Mitt Romney, tear down this wall and release 10 year of your income taxes! And, answer theses questions about your 2010 taxes. Is this the kind of president you are going to be? One that plays games with the American people, trying to hide behind partial compliance with the letter of the law, to run out the clock before answers perfectly legitimate questions?
5:31 AM PT: Here's a really excellent overview-editorial from the New York Times on Mitt Romney's many tax mysteries, I rec as a worthwhile quick read. Here's as few snippets.
After all, the one year’s tax returns that he has released raise doubt about his campaign’s claims that his offshore accounts did not save him one penny of tax. Putting business assets into an individual retirement account invested in a Cayman Islands corporation allows Mr. Romney to avoid the “unrelated business income tax” — a 35 percent levy — on at least some of his I.R.A.’s earnings, a tax that he would have had to pay if his I.R.A. were held directly by a financial institution in the United States.
With an I.R.A. account of $20 million to $101 million, the tax savings would be more than a few pennies. ...
Given the extraordinary size of his I.R.A., we have to presume that Mr. Romney valued the assets he put in his retirement account at far less than he would have sold them for. Otherwise it is quite a trick to turn contributions that are limited to $30,000 to $50,000 a year into the $20 million to $101 million he now has there. But we cannot be certain; his meager disclosure of tax records and financial information does not indicate what kind of assets were put into the I.R.A.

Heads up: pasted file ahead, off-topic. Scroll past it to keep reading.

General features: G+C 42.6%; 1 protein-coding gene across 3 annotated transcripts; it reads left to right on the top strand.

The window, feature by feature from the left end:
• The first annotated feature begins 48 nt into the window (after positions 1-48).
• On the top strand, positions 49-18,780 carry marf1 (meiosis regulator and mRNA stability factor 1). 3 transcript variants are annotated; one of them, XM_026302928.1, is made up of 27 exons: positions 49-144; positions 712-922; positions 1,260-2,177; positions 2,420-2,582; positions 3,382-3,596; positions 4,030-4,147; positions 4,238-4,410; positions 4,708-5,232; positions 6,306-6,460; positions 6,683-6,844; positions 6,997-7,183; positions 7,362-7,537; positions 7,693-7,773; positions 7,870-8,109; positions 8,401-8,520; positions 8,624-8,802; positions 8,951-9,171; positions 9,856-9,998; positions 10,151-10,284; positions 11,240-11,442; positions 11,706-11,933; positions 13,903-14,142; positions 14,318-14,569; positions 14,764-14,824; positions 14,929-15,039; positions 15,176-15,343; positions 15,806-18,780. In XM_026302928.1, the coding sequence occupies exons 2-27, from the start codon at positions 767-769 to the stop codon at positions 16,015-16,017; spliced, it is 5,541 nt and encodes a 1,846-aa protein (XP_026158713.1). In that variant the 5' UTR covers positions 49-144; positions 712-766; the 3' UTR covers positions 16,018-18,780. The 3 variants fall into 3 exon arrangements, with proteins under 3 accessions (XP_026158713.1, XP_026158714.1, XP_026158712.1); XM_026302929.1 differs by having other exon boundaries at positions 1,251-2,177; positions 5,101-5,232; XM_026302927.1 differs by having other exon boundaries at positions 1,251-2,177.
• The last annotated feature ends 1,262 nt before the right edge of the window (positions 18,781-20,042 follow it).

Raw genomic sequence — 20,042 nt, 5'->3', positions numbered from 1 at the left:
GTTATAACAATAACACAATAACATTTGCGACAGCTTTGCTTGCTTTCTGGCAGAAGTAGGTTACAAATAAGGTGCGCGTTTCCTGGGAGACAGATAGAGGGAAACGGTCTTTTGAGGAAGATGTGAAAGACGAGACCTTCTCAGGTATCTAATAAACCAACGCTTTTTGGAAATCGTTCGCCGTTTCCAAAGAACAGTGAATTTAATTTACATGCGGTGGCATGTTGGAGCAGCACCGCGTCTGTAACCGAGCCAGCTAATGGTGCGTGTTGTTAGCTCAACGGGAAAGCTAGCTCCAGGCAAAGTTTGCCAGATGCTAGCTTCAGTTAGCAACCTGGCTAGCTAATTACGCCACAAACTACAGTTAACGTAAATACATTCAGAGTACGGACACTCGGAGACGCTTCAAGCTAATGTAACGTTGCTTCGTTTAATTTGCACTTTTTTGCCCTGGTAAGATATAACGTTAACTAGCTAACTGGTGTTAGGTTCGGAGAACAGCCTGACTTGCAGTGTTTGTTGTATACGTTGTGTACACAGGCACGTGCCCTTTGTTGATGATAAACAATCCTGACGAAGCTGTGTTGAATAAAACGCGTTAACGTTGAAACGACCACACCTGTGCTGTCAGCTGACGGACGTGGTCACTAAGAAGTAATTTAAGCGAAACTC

Mr. Romney’s Cayman Islands and Bermuda corporations also probably allowed him to avoid limitations on deductions for investment expenditures that would otherwise apply. So we don’t need any more tax returns to know that Mr. Romney is an Olympic-level athlete at the tax avoidance game. Rich people don’t send their money to Bermuda or the Cayman Islands for the weather.
Moreover, we have no clue whether Mr. Romney paid any gift tax on transfers, now valued at $100 million, to a trust he set up in 1995 for the benefit of his five sons. Until this year, the federal gift tax had a lifetime exemption of $1 million, and it taxed gifts in excess of that amount at rates between 29 and 44 percent. A gift of $100 million to one’s children could, therefore, require paying a tax of as much as $29 million to $44 million.
6:00 AM PT: This article by Bloomburg exlains how Romney could have contributed vastly undervalued stock and option to his IRA as an employeer prior to the companies going public where their value would have skyrocketed. This is the kind of trick I think he his trying to hide by avoiding disclosing the two attached schedules or itemizations being discussed here.